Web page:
Thoughts on: American Gods by Neil Gaiman

May 7, 2012

About:
American Gods
by Neil Gaiman is an award wining fictional book. The book blends fantasy, Americana and mythology to create a unique story from the brilliant mind of one of today’s top writers.

  • 624 pages
  • Publisher: Harper (April 30, 2002)
  • Language: English
  • ISBN-10: 0380789035

Book Review: American Gods by Neil GaimanMy rating for American Gods –5

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Thoughts:
American Gods by Neil Gaiman (Web­site | Face­book | Twit­ter) is fascinating, titillating, smart and funny. This is not a light read on vacation because the book asks you to suspend reality and be immersed in it. Mr. Gaiman makes many cultural references, societal commentary (not always good) and loads of mythological elements weaved into this fascinating story.

The book’s main character takes us through a journey which weaves a tale of how the old gods (Odin, Thor, Anubis, elves, leprechauns, etc.), who were brought over to the US by immigrants, are dying because people stopped believing in them to favor the new gods (media, celebrities, technology, money and more). The scenery takes place mostly on the back roads of the United States where the protagonist meets gritty folks who, despite the storyline, are believable and real.

The plot is inventive to say the least and the book resonated with me on many levels, the American journey, a quest, personal identity, religion (or lack there of) and more. Even though the book was published in 2001, I think that it’s story and messages are especially powerful after the financial meltdown of 2008.

I don’t want to give too much away as this is a wonderful book, but the storyline gets much more complex, interesting and fascinating.

Synopsis:
The book follows “Shadow” upon his release from jail due to the death of his wife in a car accident. Shadow gets a job as bodyguard for a mysterious man named Wednesday. As they travel across the US visiting Wednesday’s friends it is slowly reveled that Wednesday is an incarnation of Odin who is recruiting the old gods for an epic battle against the new gods in order to regain their power and status.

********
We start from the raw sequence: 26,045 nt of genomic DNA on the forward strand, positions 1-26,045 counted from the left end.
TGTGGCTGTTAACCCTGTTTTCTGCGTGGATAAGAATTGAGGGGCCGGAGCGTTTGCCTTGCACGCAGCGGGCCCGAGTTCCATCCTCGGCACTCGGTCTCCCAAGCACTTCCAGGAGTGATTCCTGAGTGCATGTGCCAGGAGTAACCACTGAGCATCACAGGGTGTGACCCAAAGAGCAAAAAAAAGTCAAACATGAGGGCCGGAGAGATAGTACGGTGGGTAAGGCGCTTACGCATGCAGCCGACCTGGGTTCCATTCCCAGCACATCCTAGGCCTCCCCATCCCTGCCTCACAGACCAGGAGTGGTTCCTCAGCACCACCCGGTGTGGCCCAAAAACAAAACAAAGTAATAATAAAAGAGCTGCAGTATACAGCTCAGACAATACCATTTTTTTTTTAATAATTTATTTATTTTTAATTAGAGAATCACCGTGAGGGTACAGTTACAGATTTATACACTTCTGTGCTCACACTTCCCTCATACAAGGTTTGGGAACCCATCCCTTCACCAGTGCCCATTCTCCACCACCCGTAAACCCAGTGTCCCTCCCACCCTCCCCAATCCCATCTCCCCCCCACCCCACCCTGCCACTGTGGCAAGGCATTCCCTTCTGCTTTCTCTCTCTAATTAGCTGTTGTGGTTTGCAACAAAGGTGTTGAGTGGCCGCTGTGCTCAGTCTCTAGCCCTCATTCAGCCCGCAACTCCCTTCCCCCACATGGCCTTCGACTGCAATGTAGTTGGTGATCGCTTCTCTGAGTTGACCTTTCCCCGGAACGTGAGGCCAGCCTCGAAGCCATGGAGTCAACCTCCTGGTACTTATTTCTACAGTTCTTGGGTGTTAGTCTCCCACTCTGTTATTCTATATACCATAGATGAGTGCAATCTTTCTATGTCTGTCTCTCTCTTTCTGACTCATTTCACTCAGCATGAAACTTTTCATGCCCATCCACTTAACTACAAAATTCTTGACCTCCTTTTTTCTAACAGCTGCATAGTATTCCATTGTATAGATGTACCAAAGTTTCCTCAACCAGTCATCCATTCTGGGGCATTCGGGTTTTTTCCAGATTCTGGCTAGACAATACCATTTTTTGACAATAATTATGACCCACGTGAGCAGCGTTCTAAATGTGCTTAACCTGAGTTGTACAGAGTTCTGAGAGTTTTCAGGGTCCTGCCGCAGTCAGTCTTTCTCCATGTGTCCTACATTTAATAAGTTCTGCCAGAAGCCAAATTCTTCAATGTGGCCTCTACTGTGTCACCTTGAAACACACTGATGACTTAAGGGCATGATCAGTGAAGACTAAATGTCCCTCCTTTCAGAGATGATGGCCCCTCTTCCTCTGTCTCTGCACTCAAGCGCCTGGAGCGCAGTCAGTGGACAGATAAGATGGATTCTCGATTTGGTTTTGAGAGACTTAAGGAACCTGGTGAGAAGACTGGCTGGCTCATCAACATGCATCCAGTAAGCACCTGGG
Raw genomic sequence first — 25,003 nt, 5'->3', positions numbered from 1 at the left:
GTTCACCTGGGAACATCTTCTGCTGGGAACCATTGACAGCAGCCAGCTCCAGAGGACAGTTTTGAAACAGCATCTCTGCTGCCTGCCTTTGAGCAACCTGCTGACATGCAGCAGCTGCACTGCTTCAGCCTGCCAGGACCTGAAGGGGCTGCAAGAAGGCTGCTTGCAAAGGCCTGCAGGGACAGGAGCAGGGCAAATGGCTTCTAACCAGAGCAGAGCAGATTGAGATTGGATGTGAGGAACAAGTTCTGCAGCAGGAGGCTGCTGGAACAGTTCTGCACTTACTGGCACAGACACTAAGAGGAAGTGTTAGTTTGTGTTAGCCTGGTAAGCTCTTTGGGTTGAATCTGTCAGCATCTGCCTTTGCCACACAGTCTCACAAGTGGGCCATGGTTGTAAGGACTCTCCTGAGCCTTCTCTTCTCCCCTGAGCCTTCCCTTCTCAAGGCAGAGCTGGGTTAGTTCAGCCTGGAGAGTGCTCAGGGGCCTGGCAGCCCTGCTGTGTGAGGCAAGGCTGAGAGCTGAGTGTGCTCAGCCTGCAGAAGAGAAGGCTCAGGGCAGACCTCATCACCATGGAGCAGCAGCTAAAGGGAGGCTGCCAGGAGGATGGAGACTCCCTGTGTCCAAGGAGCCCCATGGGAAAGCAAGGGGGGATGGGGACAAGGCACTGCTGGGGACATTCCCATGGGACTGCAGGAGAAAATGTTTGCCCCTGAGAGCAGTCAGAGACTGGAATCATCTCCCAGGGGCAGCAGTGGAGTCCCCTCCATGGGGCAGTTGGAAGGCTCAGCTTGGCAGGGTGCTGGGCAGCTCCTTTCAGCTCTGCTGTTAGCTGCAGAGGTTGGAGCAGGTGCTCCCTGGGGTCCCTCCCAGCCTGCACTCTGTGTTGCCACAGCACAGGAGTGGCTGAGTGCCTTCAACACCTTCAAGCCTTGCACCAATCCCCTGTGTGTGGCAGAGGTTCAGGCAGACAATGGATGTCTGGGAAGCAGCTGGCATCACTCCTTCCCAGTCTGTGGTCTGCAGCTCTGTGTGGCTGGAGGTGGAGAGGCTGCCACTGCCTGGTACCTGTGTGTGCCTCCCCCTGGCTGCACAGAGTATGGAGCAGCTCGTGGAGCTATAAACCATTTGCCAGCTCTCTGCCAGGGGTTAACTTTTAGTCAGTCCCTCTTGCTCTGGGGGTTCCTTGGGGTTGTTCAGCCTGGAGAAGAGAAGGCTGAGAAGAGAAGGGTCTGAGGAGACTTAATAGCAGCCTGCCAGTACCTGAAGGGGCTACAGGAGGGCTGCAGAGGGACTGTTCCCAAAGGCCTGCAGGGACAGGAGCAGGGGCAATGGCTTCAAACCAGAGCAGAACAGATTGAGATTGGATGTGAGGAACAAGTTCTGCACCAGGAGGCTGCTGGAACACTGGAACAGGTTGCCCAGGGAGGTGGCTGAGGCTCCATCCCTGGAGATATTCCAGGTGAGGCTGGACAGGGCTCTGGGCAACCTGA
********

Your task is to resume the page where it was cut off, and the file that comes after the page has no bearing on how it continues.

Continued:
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through the Man of la Book Affil­i­ate Account

Zohar – Man of la Book
Disclaimer: I bought this book.

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9 Comments

  • Brooks May 7, 2012 at 11:50 am

    I read American Gods long before I started by book blog, but it’s my favorite Neil Gaiman novel. I remember that I didn’t know what to expect when I started it and that I was surprised and delighted all the way through. I’m so happy you liked it too!

  • Zuzana May 7, 2012 at 2:47 pm

    I love Neil Gaiman’s books, and American Gods is one of my favorites. To me, it’s as though Lewis Carroll and Gabriel Garcia Marquez got together to pen a tale — it’s magical reality, mythological fantasy, and the metaphorical quest for life’s answers, all wrapped up in one. It’s melancholy, humorous, mysterious, and sometimes a bit like being at the Mad Hatter’s tea party. It stays with you. I especially love the characters of the old gods and the deft way in which Gaiman relates the anguish, regret, and resignation of their slow fade from consciousness. Thanks for reminding me of this wonderful read!

    • Zohar - Man of la Book May 7, 2012 at 3:06 pm

      American Gods is very gripping, isn’t it?
      Like you I found the mood of the book very appealing.
      In a strange sort of way.

  • Jonathan May 7, 2012 at 3:31 pm

    I’ve heard good things about American Gods, and I’ve been interested in reading it for a while now. You’ve only stoked the fire, Z.

    And on a side note–over 600 pages? Whoa! Must be brilliant writing. These days you don’t get a traditionally published book that length unless it’s a killer book.

    Jonathan @ I Read a Book Once

  • helen maryles shankman May 8, 2012 at 12:33 pm

    This book sounds great! I’ve been wanting to read something by Neil Gaiman. Thanks for the recommendation!

  • Ryan May 14, 2012 at 11:23 am

    I remember loving this book when I read it. I no longer own it, but I do have it’s sequel, which I have yet to read.

  • Michael @ Literary Exploration October 25, 2012 at 10:20 pm

    Adding to my TBR

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